The blackouts and heart palpitations were an obvious sign that something was wrong. I sought help from a speech therapist, as these attacks always seemed to happen while I was speaking to groups of people in conference calls on the new job. The speech therapist recognized a few of my coping mechanisms and suggested I see another specialist. I took some behavioral tests, sat through a couple of interviews with a doctor, and received a medical diagnosis of “high-functioning” autistic.

This label seemed overly optimistic, as I didn’t feel very high-functioning at all, but it did make sense. I had always been overly sensitive to sensory input, obsessed with symmetry, freaking out when the tiniest detail was out of whack.

Now, in this transition, EVERYTHING was out of whack, and there were just too many concurrent challenges, changes, tasks, problems, people, opinions, anxieties, emotions, obligations, details, details, and more details, requiring me to operate far outside my mental capabilities for far too long.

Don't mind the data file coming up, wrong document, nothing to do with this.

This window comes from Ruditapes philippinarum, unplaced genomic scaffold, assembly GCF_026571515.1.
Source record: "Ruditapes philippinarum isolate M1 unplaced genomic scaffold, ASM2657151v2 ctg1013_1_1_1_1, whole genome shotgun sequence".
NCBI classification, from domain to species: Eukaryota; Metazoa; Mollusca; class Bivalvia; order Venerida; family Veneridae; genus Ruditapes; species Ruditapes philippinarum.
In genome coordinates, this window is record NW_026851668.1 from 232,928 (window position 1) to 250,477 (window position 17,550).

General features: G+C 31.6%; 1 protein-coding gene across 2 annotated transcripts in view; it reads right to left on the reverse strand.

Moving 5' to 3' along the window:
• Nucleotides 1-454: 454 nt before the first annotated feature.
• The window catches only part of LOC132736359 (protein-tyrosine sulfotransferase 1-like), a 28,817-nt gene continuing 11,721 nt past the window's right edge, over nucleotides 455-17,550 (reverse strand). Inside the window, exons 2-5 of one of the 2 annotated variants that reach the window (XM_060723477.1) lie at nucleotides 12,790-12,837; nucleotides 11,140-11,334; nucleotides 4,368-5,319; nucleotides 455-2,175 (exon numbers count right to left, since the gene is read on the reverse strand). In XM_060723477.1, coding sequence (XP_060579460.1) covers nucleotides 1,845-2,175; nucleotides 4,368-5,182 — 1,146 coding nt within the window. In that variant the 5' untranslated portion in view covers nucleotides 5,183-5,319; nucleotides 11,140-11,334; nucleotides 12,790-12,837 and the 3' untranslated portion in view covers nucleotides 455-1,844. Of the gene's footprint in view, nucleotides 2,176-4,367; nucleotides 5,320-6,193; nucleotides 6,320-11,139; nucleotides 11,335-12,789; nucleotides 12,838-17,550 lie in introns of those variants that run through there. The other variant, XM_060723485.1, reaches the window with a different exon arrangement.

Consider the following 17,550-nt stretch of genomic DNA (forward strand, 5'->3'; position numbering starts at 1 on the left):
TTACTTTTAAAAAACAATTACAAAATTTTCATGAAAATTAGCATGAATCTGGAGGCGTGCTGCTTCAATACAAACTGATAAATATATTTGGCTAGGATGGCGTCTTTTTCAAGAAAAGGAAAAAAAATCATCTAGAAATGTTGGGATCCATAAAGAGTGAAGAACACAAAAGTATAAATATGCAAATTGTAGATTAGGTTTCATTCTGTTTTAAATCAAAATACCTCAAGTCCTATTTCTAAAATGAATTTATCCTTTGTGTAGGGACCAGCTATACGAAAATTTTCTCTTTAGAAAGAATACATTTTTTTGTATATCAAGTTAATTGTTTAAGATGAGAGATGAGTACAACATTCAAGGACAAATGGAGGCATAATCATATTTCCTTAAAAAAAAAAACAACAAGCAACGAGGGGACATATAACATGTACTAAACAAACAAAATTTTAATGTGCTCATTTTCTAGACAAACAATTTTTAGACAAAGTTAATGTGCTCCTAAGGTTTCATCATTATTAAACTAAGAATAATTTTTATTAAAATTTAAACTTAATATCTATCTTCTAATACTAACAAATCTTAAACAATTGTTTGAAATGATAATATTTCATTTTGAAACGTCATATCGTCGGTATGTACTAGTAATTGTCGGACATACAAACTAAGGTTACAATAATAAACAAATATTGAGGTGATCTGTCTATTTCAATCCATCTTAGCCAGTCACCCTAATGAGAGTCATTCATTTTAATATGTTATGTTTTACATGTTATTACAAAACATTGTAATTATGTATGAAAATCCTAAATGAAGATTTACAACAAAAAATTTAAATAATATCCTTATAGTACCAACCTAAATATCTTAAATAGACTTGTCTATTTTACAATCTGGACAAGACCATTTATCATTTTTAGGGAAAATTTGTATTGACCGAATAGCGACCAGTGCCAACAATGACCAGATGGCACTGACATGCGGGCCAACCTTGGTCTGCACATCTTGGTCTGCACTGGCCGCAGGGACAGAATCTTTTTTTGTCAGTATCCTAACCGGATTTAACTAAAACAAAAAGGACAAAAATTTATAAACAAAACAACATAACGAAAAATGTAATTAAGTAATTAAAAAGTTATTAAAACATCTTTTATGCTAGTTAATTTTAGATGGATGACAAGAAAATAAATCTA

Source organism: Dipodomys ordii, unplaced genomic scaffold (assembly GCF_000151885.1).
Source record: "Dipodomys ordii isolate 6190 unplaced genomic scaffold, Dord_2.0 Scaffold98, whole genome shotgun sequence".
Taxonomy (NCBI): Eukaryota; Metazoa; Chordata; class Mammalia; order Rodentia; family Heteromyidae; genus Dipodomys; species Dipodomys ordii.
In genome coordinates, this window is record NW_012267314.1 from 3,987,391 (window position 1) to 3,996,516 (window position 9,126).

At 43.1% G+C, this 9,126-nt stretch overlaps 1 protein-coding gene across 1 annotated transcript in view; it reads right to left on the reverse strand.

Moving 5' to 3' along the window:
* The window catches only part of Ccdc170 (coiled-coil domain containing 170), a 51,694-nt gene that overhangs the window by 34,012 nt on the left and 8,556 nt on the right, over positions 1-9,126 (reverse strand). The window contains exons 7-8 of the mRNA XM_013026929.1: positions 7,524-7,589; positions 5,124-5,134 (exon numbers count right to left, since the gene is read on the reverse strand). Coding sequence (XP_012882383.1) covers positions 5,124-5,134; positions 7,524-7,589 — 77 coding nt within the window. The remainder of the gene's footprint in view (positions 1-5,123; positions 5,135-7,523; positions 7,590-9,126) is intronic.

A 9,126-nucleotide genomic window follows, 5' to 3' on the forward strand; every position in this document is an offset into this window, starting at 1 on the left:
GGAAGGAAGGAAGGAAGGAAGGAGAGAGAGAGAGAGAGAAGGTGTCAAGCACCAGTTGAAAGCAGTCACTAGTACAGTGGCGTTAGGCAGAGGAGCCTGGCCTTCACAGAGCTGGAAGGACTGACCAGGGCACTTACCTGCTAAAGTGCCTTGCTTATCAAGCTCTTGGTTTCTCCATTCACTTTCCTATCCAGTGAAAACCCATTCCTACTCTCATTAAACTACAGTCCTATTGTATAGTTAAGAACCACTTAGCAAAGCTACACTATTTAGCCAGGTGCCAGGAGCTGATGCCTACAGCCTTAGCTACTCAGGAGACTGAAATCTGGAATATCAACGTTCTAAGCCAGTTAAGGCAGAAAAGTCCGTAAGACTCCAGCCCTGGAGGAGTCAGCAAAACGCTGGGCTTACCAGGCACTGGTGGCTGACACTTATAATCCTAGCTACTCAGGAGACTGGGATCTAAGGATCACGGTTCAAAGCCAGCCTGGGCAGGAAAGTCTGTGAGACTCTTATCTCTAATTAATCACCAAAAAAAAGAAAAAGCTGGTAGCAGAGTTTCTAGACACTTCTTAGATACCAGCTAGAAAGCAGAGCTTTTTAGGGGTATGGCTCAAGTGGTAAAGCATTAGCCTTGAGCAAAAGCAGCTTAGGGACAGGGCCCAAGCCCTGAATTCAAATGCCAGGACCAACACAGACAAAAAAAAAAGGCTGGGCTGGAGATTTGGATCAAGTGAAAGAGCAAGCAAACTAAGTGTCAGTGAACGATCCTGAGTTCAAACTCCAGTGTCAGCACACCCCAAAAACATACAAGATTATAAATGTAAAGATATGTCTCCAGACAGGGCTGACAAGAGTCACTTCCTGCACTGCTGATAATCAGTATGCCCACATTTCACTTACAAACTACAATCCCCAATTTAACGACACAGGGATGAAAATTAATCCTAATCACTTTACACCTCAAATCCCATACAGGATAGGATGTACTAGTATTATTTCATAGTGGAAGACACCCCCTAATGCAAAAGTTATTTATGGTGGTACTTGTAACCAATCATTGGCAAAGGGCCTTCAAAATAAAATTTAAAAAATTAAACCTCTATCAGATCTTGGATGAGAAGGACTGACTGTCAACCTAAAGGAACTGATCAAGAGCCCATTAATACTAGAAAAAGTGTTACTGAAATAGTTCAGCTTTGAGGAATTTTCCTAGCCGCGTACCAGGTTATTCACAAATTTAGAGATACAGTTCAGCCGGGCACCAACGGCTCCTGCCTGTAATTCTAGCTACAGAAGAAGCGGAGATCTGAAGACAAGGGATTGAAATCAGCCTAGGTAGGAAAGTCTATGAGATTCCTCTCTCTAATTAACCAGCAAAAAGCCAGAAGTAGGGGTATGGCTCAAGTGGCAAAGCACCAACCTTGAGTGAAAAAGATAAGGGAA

According to the doctor I was experiencing something called autistic burnout (or relapse), that occasionally put me in a very low-functioning state.

The diagnosis created the meta-dilemma of awareness versus the danger of playing the victim card. On the one hand, there was this peculiar assumption that all of us believed to some extent, that any adult should be able to handle anything that came along, and if you didn’t handle it then shame on you. My default stance was to make goals and tackle challenges head on, but it was now clear I was taking on too much.